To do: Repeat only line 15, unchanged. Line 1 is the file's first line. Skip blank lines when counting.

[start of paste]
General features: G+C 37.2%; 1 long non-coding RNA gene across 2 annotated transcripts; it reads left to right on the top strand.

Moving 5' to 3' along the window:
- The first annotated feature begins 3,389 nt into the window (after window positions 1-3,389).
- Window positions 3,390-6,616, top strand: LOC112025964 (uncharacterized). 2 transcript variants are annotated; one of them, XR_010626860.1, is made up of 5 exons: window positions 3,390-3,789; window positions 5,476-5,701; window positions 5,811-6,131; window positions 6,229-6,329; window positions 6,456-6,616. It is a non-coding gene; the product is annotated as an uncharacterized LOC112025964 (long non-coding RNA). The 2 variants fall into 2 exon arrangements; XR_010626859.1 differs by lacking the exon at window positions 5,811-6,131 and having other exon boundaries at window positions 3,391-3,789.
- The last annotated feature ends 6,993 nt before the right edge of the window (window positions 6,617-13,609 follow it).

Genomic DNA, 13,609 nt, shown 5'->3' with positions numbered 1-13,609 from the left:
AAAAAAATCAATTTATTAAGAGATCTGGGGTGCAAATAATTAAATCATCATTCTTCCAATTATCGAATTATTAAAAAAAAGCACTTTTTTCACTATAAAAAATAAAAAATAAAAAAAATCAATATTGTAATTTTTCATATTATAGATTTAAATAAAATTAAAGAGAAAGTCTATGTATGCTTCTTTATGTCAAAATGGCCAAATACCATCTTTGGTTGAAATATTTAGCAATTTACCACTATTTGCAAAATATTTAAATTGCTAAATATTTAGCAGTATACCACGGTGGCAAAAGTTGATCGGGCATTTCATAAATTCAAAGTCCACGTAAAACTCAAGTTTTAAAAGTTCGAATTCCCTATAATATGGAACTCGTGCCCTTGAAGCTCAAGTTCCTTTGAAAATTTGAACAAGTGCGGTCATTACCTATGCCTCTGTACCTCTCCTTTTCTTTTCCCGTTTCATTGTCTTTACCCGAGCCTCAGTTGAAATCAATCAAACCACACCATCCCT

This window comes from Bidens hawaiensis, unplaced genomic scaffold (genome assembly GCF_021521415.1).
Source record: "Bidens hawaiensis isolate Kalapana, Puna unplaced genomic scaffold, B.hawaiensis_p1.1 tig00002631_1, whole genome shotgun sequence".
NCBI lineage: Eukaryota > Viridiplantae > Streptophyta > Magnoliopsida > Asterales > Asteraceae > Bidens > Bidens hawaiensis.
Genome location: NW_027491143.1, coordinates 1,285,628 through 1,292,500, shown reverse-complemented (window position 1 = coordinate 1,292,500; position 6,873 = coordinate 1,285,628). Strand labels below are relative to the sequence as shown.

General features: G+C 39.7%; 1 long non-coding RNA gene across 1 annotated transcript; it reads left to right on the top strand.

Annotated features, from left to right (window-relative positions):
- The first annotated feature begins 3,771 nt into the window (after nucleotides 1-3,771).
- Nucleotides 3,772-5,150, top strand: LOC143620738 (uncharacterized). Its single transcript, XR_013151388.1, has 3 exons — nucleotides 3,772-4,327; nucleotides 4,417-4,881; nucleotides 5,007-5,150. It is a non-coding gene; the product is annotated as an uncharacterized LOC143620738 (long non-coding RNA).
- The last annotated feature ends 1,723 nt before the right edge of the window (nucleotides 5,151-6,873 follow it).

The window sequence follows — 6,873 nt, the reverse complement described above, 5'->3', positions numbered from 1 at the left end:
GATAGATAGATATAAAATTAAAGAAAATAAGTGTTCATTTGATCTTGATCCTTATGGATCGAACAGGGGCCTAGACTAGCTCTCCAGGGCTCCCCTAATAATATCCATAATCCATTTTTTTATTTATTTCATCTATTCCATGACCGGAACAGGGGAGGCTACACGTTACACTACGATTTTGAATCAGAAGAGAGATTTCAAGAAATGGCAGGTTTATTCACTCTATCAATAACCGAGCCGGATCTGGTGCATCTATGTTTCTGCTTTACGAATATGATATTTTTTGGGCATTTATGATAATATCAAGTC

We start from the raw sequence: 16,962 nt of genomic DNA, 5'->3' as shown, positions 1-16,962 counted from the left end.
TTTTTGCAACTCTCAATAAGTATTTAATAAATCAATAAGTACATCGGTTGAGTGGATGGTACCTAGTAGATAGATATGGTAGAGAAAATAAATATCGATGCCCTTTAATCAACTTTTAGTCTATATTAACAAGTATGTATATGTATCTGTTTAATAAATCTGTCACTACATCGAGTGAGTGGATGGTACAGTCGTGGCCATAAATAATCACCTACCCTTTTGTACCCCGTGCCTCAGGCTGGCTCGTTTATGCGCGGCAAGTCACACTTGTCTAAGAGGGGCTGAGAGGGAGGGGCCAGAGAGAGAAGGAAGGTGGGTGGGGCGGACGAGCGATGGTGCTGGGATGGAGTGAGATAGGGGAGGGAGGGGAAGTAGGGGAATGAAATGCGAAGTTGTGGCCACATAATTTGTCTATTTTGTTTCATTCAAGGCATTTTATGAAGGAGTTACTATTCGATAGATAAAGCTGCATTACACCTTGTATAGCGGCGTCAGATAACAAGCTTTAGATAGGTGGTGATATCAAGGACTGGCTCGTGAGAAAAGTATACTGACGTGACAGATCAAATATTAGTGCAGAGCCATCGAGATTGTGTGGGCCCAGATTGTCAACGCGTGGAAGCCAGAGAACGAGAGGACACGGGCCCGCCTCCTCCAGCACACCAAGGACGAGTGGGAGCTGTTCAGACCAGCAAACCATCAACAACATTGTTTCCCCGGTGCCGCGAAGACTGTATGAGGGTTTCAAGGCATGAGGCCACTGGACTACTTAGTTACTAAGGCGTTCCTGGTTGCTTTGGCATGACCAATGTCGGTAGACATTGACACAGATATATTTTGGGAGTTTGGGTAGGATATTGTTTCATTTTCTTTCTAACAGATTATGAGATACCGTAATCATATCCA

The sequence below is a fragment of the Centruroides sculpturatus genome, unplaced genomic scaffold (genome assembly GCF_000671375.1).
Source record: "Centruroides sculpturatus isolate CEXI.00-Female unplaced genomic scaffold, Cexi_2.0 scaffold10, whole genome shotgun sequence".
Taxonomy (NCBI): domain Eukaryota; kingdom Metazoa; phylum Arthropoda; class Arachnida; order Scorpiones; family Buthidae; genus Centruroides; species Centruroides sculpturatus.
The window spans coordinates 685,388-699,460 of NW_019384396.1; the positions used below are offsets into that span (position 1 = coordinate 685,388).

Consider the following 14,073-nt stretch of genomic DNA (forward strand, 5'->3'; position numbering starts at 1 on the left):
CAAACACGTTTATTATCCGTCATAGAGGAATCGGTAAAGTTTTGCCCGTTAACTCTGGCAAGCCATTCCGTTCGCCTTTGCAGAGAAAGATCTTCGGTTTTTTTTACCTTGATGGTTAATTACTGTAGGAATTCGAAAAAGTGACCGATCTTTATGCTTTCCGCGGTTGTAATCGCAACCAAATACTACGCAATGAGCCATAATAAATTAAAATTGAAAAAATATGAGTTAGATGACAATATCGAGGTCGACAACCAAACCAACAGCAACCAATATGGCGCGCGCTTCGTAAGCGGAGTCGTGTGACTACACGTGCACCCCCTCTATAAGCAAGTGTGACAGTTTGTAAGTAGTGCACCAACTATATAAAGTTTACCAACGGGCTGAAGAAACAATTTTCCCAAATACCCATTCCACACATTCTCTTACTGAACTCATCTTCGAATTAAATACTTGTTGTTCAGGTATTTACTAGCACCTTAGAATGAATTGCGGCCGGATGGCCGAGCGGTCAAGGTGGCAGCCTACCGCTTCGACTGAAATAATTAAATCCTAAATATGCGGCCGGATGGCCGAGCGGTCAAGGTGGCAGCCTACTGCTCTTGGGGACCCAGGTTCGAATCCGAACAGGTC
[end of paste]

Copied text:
- Nucleotides 3,772-5,150, top strand: LOC143620738 (uncharacterized). Its single transcript, XR_013151388.1, has 3 exons — nucleotides 3,772-4,327; nucleotides 4,417-4,881; nucleotides 5,007-5,150. It is a non-coding gene; the product is annotated as an uncharacterized LOC143620738 (long non-coding RNA).